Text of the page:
It was a time of perhaps a little silly recklessness, the pilgrimage to Kathmandu in the footsteps of the Beatles but probably not understanding much about the local culture, the flowery hair, the pants that yawn and the bodies released. Charles Sobhraj, Marie-Andrée Leclerc and Ajay Chowdhury were the dark side of this second half of the 1970s, in Bangkok, Nepal and India. Eighteen assassinations are attributed to them, with the French born in Vietnam as a manipulator, even designated as a “serial killer”, which is debatable. These murders were obviously heinous, for the money and the passports.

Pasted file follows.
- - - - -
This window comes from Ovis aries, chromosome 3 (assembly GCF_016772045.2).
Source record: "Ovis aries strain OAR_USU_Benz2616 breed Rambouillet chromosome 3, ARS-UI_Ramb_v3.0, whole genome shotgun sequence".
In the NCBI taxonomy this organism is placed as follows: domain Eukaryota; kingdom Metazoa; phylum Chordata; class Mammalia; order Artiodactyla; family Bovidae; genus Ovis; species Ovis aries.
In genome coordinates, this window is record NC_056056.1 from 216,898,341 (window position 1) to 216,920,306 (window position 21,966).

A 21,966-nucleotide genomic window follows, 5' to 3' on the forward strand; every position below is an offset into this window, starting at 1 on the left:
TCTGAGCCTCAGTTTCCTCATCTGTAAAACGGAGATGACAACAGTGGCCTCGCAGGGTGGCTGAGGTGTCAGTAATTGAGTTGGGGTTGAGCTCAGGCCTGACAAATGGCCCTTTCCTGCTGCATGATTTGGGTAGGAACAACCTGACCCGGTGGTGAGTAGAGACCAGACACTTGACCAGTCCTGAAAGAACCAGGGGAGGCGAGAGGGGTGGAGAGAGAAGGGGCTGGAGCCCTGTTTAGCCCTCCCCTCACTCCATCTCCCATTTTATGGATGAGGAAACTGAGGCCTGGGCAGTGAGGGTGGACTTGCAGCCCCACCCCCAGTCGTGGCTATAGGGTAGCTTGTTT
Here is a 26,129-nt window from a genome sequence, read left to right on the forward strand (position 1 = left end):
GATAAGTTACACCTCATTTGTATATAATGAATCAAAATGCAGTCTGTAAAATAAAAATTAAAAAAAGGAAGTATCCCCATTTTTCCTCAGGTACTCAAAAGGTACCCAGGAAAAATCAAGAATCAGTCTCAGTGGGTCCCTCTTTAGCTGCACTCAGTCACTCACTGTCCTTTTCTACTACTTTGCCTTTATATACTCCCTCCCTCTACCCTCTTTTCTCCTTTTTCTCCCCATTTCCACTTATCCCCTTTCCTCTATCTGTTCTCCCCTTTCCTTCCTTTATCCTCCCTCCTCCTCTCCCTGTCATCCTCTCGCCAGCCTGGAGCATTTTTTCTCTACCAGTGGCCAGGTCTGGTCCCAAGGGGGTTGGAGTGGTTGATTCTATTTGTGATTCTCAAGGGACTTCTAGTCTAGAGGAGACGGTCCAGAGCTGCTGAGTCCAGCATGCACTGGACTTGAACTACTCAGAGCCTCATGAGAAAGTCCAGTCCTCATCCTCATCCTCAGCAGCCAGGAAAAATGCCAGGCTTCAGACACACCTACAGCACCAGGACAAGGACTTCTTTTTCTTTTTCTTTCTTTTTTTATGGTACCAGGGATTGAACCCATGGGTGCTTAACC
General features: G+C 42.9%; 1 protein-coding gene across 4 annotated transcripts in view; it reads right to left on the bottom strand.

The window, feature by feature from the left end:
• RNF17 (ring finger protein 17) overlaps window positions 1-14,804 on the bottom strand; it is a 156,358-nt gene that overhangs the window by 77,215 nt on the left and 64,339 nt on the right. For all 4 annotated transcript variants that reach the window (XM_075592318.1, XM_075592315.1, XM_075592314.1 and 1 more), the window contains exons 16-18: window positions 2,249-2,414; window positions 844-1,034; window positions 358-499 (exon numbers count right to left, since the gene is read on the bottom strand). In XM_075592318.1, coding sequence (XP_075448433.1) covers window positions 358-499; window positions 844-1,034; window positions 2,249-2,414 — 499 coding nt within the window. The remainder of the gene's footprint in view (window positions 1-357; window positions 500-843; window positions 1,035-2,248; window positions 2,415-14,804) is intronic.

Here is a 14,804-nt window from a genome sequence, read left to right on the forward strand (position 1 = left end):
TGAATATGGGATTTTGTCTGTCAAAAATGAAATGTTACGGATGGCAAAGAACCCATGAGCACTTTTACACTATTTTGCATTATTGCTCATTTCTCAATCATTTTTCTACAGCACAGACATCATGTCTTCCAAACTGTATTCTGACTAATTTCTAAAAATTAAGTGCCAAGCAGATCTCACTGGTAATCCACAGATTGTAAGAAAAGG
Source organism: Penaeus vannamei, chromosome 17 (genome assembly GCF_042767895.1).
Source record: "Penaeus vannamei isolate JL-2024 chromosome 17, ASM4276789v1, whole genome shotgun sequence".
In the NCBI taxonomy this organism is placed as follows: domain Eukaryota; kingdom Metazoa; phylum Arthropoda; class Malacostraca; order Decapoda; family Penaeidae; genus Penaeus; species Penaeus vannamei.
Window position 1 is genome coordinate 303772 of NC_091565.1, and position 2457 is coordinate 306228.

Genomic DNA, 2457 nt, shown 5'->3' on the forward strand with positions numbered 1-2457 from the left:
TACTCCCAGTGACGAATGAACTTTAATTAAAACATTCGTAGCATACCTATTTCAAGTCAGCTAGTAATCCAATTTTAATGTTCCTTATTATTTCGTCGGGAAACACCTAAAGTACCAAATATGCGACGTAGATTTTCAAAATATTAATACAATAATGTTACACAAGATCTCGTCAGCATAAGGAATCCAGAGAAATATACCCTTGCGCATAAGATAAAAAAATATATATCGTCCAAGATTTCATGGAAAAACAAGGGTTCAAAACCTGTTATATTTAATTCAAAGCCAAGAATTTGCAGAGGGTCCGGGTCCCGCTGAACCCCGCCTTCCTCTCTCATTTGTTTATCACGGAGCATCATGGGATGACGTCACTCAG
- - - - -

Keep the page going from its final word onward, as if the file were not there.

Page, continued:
First, a hunt
Offered by Netflix, in co-production with the BBC, The snake, nickname of Charles Sobhraj (who also multiplies pseudonyms), tells the story of the trio on the run from 1975, the year when an employee of the Dutch Embassy in Bangkok worried about the disappearance of two compatriots. Authors Richard Warlow and Toby Finlay orchestrate their miniseries as the thriller The Hunt for the Dutchman, vigorously played by Billy Howle. The cast also deserves the praise it receives from all sides, both Tahar Rahim in the title role and Jenna Coleman in a carbon copy of Marie-Andrée – with a unique linguistic twist, since the English person plays a Quebecer.